Actually, it’s our bodies that deserve a break, and not just today. Our bodies need a permanent break from what we’re really putting in them when we eat fast food, convenience food and junk food. These are the things we’re dumping into our bodies without a second thought:

  • high-carb foods, especially those low in nutrients
  • manufactured trans fats in the form of hydrogenated or partially hydrogenated oils
  • sugar in all its forms (including unrefined sugar, molasses, cane syrup and maple syrup)
  • refined flour

And it’s not just fast foods and junk foods, either. Processed foods–especially so-called convenience foods–can be just as hazardous as that supersized burger, fries and soft drink you can get just around the corner.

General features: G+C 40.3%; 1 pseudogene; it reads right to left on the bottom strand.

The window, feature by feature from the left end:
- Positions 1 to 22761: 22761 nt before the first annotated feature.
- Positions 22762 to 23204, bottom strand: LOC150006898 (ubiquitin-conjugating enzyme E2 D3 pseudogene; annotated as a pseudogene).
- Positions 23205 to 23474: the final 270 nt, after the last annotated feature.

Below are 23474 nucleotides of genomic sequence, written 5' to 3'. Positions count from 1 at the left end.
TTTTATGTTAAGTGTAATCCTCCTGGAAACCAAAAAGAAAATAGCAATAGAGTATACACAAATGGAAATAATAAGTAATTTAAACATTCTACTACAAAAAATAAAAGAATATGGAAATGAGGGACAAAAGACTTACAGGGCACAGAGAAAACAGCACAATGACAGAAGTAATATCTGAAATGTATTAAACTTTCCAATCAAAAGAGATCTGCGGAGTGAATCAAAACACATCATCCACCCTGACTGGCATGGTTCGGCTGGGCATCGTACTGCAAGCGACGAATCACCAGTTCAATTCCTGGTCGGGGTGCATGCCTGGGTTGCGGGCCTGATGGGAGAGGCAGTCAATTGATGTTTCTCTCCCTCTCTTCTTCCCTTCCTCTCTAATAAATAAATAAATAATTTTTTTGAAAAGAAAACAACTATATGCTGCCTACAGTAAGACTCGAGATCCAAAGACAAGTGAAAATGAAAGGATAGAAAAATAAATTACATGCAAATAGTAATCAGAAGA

To make things even worse, the dietary information we’ve believed for so many years is–like so much conventional “wisdom”–just plain wrong. Let’s find out why.

* * *

Low Fat vs. Low Carb

For years we’ve been hearing that the best way to cut down body fat was to cut down on the fats we eat. On the face of it, that seems totally reasonable; but only if you don’t fully understand your body’s metabolism–how your body turns what you eat into fuel.

In recent years, research has indicated that we may have been doing it all wrong. To verify that, just ask yourself: If low-fat diets work, why are we so fat? Sure, you could blame some of it on people with weak willpower, or metabolic problems, or whatever. But when nearly two-thirds of the nation is overweight, those excuses just don’t hold water.